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(Topic ID: 252720)

When did cost-cutting become noticeable in quality & design during 90s


By Pinasco

1 year ago



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  • 32 posts
  • 18 Pinsiders participating
  • Latest reply 1 year ago by dc2010
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    #1 1 year ago

    I have heard alot of people describe a decline in quality and design (time and creativity) that got noticeable at Bally/WMS during the 90's when the pinball
    industry in general started to lose ground in the entertainment industry.

    Do you guys agree and at what time did this become apparent ? What Bally/WMS titles do you think are victims of cost cutting and limited development time ?

    #2 1 year ago

    Late 80's early 90's with the introduction of the combined B/W generic side art and crappy fiberboard cabs mainly the 6803 era?

    #3 1 year ago

    The ones at the end of B/W, CC in particular has shallow code. Possibly IJ undersized servo for the POA.

    #4 1 year ago

    News to me.

    EDIT: Pin2k switching to 1 sided pawls? Great idea +BTW

    #5 1 year ago

    I have heard quite a few collectors talk about it in general terms.
    Youtuber Chris Bucci mentions Scared Stiff as an example in one of his videos.

    #6 1 year ago

    Idk, I think there are moments where certain things get better and others get worse. Like I don't think cabinets were nearly as solid and well built as some of the ones from the 70s but the 90s cabs are definitely better than the cabinets Bally made in the mid 80s. Williams flipper mechs got better over time. Bally got worse. I thought Bally had a great idea with how build pop bumpers to make them easier to service in the early 80s, but Williams stuck with their original design in the 90s.

    #7 1 year ago

    One-piece apron+shooter gauge.
    DCS sound board. Some of us do not, in fact, think it was superior. Audio designers included.
    Plastic GI insert panel behind translite.
    Dropping the display panels with game-specific artwork in favor of generic molded plastic panel.
    IMHO the old ball trough (with two coils, mechanical switches, and typically 3 balls max) had less reliability issues.
    Launch button instead of manual plunger.

    #8 1 year ago
    Quoted from Gornkleschnitzer:

    Launch button instead of manual plunger.

    I'm glad I'm not the only one who appreciate the old style plunger (pistolgrips excluded of course . Thats a good point.

    #9 1 year ago

    I always considered the end of the 'superpin' lineup to be when they started doing a lot of cost cutting. Which means basically anything from 1995 and beyond. I know Steve Ritchie went on a long rant on here one time (or was it RGP?) that he considered Popeye to be the beginning of the cost-cutting.

    Scared Stiff is probably one of the games that had the most removed due to cost. The Bony Beast parts had all the paintwork removed, the 'dead-heads' LED piece was removed, and there were a lot of animations that were removed / not finished due to the memory prices at the time.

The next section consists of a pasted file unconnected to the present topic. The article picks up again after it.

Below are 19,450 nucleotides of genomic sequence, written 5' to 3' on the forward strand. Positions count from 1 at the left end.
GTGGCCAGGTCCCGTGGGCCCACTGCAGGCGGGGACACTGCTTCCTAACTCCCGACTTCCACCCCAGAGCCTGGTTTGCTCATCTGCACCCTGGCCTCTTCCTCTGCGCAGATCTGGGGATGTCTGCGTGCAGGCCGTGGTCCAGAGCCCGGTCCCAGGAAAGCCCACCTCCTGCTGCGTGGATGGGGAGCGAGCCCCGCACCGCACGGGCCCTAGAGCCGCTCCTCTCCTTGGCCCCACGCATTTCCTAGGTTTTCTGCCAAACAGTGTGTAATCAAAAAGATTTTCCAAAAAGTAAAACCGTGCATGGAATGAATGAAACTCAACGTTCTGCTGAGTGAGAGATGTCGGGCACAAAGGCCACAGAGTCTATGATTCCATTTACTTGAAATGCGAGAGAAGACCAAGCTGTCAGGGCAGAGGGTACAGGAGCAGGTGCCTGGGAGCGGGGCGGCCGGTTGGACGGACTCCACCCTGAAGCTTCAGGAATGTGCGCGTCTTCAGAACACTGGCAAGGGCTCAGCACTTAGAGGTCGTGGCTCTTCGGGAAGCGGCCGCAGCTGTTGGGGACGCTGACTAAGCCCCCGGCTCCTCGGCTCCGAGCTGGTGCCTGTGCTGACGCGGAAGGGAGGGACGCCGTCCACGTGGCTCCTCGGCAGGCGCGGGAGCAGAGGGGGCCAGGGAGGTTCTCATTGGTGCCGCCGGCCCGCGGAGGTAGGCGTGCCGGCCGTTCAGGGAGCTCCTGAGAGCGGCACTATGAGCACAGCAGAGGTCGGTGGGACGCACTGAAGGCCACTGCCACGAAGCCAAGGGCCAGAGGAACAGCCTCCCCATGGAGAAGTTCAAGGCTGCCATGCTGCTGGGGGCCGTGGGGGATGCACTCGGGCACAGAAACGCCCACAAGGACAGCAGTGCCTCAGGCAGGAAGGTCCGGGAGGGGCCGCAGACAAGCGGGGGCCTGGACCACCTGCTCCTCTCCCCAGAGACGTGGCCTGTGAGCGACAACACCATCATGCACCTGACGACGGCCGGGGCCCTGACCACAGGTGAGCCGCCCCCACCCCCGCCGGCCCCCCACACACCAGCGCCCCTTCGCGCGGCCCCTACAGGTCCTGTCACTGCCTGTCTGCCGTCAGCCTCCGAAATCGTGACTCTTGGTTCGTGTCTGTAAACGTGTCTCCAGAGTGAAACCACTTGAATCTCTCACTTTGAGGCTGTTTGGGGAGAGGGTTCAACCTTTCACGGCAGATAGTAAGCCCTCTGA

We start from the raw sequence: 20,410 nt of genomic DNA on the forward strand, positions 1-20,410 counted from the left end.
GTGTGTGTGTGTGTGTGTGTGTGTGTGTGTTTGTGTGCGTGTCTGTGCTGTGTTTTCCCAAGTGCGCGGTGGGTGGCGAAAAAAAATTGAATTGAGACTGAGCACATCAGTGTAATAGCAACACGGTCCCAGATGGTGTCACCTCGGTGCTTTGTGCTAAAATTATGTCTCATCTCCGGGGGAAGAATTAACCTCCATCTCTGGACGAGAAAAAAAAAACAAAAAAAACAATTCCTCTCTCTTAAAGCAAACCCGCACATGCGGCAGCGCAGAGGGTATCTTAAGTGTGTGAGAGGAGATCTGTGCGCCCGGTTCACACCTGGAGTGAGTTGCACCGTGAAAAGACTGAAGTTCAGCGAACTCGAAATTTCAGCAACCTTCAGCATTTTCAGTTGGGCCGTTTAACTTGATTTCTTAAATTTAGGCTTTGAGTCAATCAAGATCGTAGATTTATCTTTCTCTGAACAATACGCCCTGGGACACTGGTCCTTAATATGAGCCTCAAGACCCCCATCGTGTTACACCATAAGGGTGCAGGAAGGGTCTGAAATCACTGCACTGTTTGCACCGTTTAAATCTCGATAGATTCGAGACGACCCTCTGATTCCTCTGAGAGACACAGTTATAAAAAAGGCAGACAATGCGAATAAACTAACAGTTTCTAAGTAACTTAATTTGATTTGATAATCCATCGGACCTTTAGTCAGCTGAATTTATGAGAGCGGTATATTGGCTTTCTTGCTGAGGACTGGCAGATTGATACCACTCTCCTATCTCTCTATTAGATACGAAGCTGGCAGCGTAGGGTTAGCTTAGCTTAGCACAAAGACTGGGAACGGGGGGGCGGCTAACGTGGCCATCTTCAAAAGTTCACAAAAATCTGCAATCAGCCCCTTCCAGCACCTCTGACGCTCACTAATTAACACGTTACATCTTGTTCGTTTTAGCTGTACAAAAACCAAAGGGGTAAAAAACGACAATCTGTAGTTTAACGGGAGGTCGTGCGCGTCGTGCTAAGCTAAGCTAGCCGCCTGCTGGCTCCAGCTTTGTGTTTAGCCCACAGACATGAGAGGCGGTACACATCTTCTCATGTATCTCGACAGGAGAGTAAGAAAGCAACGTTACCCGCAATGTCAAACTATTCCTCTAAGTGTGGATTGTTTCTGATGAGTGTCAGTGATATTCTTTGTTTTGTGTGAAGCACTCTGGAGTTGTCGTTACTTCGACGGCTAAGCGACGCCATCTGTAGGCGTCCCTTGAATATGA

#10 1 year ago
    Quoted from Gornkleschnitzer:

    Dropping the display panels with game-specific artwork in favor of generic molded plastic panel.

    Oh yes how did I forget that!

    11
    #11 1 year ago

    Found it, it was on RGP. Steve is obviously not a fan of the game, but I'll leave that debate to other threads. But he does make the point it was a financial loss for Williams, and affected future sales to distributors, enough that cost-cutting had to be implemented.

    The below is the entirety of Steve's post on RGP. It's actually a fun read.

    -----------------------------------------------------------------------------------------------------------------------------------------------------

    Some Popeye Facts and My Opinions and Recollections:

    Barry Oursler designed the game, but it was Python's theme, including
    the weird euphorics-influenced eco-connection.
    Python was not, and never will be a game designer. He will SAY
    anything, truthful or not. This is not to say that he didn't come up
    with many good ideas for the games he worked on, but he never drew
    anything more than sketches except when doing the artwork for the
    playfield, back glass and plastics. A pinball designer makes a full
    scale drawing of his games with all components shown. He does the
    fitting of components and at least some of the mechanical
    engineering. A pinball designer chases down and looks after every
    component and mechanism on his game. He deals with a BOM, management,
    and other members on the team. Barry was the designer of Popeye.

    The game designer was not always the team leader of the pinball teams
    at W/B/M. If another member of a team was more suited to carrying the
    vision and dealing with other members, then he would take the reins
    with the designer's permission. Barry liked to let others on his team
    lead things. Steve Kordek, Chris Granner and Python were probably
    the most influential on Barry's teams to my recollection.